In the context of your examples:
- The first has an implied "still": I am still here; I continue to participate.
- The second refers to the location or situation: I could have been somewhere else or in some other situation, but I am here or in this situation, instead.
- The third introduces myself and goes on to describe me.
The three phrases are somewhat ambiguous. "Here I am" could just as well have been used in the first example in terms of meaning, but it sounds more melodious to have the first two sentences mirror the same construction. "Here am I" wouldn't really fit the first example.
"I am here" could have been used for the second example. But "I am here instead of there" sounds a little trivial (answers "where am I?"), while "here I am instead of there" stresses the "here" to provide better focus on the point of the sentence (a comparison between "here" and "there"). Again, "here am I" doesn't really fit this usage.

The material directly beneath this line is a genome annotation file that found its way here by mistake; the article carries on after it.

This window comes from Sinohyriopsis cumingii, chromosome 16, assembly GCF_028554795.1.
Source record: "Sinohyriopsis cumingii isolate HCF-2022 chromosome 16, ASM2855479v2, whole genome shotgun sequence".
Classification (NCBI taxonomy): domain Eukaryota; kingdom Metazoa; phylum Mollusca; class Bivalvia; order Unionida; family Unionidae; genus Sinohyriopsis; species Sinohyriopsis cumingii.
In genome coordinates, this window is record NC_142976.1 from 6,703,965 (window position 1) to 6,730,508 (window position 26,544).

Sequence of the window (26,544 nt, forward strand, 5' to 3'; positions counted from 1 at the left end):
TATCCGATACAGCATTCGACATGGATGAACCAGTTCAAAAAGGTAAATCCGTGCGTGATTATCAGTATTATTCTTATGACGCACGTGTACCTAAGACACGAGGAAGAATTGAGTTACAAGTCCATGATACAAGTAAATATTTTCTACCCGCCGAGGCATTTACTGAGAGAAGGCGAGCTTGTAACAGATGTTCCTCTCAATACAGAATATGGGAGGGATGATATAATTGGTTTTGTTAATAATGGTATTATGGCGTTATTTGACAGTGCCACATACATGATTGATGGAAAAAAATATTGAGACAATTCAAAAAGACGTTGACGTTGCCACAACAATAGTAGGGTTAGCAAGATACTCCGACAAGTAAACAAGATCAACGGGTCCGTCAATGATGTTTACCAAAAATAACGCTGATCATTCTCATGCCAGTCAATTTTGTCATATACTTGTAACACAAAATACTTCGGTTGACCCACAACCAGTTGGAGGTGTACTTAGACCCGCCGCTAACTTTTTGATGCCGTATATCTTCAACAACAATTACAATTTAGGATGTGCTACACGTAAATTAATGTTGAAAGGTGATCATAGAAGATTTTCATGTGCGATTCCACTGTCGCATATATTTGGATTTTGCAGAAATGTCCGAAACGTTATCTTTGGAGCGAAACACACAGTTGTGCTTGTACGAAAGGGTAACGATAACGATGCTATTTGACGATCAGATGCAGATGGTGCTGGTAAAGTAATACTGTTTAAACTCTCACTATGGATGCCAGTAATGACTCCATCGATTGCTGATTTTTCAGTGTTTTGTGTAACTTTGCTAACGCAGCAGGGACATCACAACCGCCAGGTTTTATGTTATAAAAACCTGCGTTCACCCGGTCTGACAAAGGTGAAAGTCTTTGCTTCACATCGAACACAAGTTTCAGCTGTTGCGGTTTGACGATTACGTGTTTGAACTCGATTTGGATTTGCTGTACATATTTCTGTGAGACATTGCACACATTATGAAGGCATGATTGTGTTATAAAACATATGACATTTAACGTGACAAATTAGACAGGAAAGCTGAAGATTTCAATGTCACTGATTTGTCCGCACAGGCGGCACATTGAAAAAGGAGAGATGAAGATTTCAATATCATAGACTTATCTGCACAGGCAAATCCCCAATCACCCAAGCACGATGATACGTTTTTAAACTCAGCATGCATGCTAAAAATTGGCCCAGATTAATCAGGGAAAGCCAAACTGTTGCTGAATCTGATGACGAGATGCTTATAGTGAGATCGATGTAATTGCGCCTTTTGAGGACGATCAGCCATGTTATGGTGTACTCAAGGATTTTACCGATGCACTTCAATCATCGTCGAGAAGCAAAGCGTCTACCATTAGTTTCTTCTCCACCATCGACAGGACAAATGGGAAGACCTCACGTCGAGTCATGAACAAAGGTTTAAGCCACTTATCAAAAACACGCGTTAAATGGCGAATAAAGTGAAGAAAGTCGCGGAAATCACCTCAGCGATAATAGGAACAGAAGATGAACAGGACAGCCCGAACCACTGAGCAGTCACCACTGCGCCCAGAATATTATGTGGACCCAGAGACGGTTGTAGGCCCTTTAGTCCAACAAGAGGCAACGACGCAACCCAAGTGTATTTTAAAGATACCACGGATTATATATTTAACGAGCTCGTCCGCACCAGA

Both "I am here" and "here I am" could be used in the third example, but "Here am I" is better. That sequence is like a form of presentation or introduction. It introduces me and then goes on to describe me.
There are a number of other ways the three phrases can be used. For example, "I am here" could relate my location (e.g., uttered while pointing to a map or answering the question, "Where are you?"), or announcing the fact that I have arrived.
"Here I am" could be similarly used, but you probably wouldn't use it while pointing to a map because the map location would be an abstraction while "here I am" would refer to your current actual physical location.
"Here am I" isn't typically used in conversation. The only way I've ever seen it used is to present or introduce yourself as if you where someone else doing the honors. If you're familiar with the old TV program, The Tonight Show, the announcer would introduce the host, Johnny Carson, with, "Here's Johnny!". This is similarly introducing yourself, "Here am I."